How You Can Dare Greatly And Help Your Autistic Child Emerge Strongly

Those were the days when I would dream of Sri Sathya Sai Baba.
We believed Baba visited in our dreams at his will.
Such dreams were laden with important messages.

 

I can clearly see the scene, as if it happened yesterday.
I carried a young Mohit in my arms and begged Baba to make him well.

 

Baba applied kumkum (auspicious, red turmeric powder) to my forehead.
Then he held my hand and led me to a pond.

 

He voiced the fatal words, “throw him.”

 

I stood there flabbergasted.
“Throw him?” I asked.

 

“Yes. Throw him.”

 

Sensing my apprehension, he repeated, “throw him.”

 

And I did.

 

It took me 2 decades to figure out what it meant to ‘throw him.’

 

1. Throw your attachment

 

Attachment takes on many hues. Attachment to people, results and situations- is one of my weaknesses.

 

Mothers are naturally attached to their children. It’s a law of life.
But we cannot control results. We cannot make our children the way we want them to be.

 

They have their own destiny. Our job is to guide and support. They will emerge to live up to their potential.

 

Both my children have hammered this truth in my life.

 

Kahlil Gibran said it decades ago.

 

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2. Throw old belief systems

 

The old belief system says autistic individuals cannot have a good quality of life.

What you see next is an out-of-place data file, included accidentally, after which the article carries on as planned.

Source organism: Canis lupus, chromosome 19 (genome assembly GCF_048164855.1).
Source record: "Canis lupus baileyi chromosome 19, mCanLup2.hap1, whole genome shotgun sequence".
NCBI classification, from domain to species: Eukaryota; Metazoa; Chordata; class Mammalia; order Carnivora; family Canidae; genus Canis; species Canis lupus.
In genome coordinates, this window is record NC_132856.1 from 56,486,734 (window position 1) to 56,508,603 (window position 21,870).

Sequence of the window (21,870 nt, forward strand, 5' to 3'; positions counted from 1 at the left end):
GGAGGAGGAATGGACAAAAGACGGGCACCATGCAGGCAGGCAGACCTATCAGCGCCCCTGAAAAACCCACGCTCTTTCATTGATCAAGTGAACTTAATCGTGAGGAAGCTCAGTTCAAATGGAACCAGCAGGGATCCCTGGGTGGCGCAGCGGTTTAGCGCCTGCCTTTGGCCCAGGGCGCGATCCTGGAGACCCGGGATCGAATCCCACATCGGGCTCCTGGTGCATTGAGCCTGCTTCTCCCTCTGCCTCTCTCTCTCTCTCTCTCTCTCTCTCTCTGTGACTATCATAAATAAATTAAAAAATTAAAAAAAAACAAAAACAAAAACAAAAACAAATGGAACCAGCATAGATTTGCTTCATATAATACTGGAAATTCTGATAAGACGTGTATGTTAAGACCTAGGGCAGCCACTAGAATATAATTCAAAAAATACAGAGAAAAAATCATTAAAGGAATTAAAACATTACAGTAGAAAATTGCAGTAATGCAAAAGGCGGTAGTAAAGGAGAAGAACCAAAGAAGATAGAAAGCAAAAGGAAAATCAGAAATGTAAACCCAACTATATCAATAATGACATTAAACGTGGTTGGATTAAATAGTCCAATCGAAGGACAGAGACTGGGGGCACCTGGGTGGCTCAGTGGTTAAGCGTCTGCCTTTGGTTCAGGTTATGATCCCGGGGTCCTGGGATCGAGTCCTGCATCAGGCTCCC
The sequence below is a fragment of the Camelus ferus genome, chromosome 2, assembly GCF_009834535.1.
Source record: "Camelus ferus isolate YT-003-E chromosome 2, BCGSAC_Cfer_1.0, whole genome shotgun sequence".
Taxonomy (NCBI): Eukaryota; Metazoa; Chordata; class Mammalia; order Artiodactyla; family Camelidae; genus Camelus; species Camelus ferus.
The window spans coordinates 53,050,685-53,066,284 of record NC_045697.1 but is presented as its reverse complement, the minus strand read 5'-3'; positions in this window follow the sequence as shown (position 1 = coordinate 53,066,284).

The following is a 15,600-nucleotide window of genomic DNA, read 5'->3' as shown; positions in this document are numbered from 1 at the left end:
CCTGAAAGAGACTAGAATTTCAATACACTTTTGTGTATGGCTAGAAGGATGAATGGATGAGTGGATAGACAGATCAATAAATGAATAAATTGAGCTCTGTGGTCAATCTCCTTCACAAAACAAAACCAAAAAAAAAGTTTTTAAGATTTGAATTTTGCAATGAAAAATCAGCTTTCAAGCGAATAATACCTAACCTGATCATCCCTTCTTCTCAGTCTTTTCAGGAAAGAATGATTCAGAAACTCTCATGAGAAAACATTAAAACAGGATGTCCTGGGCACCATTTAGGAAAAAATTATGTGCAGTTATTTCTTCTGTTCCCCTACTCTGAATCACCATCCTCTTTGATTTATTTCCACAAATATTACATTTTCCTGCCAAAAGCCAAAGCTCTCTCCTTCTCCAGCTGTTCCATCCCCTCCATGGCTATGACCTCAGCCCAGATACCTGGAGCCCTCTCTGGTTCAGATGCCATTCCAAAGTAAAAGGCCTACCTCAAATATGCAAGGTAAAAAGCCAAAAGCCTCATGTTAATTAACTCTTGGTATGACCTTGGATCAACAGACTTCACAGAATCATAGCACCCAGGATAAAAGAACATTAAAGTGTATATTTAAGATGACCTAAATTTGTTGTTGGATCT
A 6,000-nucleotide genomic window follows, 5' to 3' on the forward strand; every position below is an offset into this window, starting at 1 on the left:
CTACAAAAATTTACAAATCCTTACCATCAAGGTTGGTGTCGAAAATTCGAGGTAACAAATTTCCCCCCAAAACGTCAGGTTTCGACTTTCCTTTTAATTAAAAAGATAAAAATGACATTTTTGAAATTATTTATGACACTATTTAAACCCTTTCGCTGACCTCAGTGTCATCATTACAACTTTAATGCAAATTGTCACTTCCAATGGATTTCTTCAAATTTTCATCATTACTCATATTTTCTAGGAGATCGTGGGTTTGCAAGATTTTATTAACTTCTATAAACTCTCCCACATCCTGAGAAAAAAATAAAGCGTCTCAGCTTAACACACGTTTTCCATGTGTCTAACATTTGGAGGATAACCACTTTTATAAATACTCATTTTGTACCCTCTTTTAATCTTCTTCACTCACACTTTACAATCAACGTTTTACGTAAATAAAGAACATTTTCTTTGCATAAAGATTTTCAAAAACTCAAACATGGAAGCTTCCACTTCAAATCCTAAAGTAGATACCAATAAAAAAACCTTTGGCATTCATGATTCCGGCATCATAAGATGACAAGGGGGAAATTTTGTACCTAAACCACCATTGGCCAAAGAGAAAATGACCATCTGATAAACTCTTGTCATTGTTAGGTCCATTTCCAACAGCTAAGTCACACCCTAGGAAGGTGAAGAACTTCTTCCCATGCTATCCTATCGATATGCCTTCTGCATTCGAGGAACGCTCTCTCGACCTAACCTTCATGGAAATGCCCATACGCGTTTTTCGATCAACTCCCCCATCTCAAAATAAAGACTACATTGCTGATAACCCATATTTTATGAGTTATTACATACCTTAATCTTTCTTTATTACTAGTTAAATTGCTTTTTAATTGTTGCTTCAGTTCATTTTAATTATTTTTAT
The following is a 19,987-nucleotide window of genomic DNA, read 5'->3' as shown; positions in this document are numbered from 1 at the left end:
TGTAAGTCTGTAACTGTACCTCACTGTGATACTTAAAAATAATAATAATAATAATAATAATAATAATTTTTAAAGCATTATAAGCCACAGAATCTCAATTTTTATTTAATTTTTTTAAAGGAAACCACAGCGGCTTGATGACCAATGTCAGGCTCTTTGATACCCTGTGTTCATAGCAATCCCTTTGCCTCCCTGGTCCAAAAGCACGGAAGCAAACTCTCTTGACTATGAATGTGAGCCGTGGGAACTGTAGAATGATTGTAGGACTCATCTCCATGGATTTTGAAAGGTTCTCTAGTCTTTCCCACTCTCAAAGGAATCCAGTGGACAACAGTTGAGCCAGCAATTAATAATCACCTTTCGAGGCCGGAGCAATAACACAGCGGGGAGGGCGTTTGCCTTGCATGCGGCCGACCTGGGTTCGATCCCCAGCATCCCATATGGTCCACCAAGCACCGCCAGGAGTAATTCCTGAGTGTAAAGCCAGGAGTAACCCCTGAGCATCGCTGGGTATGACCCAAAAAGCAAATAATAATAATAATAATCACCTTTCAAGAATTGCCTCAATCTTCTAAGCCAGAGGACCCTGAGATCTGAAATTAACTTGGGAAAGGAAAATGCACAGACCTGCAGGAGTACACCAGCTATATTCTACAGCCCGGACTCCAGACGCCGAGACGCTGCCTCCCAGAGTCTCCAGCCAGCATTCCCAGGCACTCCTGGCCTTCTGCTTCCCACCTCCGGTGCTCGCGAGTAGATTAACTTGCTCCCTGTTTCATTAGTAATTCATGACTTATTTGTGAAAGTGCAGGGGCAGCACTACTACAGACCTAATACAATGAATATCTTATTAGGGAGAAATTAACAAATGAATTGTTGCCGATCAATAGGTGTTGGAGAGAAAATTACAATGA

Fear surrounds us as we think of the bleakly painted future of our children.

 

The pediatrician’s words still echo in my ears. “The autism prognosis is not good. He will get worse as he grows older.”

 

This pronouncement was made 26 years ago.

 

Those words haunted me. And unfortunately, I bought into the belief.

 

It took years to hush the negative voices in my head.

 

After years of struggle, I decided to throw away the old belief system.

 

Autistic individuals can have a good quality of life.

 

Yes, they can become independent and make their own decisions. They can enjoy meaningful friendships and relationships. They can be successfully employed or engage in assisted employment.

 

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3. Throw your prejudices

 

Autistic individuals are different but not less.

 

Even if they don’t speak, they are not less in any way.

 

Please drop the judgments and assumptions.

 

“I don’t need ‘fixing’ or a cure. I need accommodations, patience and for people to let me be me. Isn’t that what you want? Autism is complicated to you, but simple to us. It’s a way. A different way of BEing. One that cannot be compared to yours. So stop basing your observations on what you know.

 

Trying to navigate in this world is hard. So help us. Protect us. And we’ll help you see things in a whole different light. One you are not aware is there.”

 

– Lexington Sherbin

 

4. Throw the label

 

The label helps us understand what our children go through.
But it should not come in the way of accessing quality services or limit them in any way.

 

How many parents and professionals give up on the child once they hear the child has autism?

 

Suddenly the expectations drop.

 

Continue to believe your child will grow and emerge strong.

 

Don’t let the label of autism become a self fulfilling prophecy

 

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5. Throw your fears

 

You are capable of taking care of your child.

Your child will grow and flourish.

 

Don’t let your eyes deceive you.
Train them to look at your child with wisdom and compassion instead.
Face the situation head on. I know it’s difficult. Fighting fear is an ongoing battle.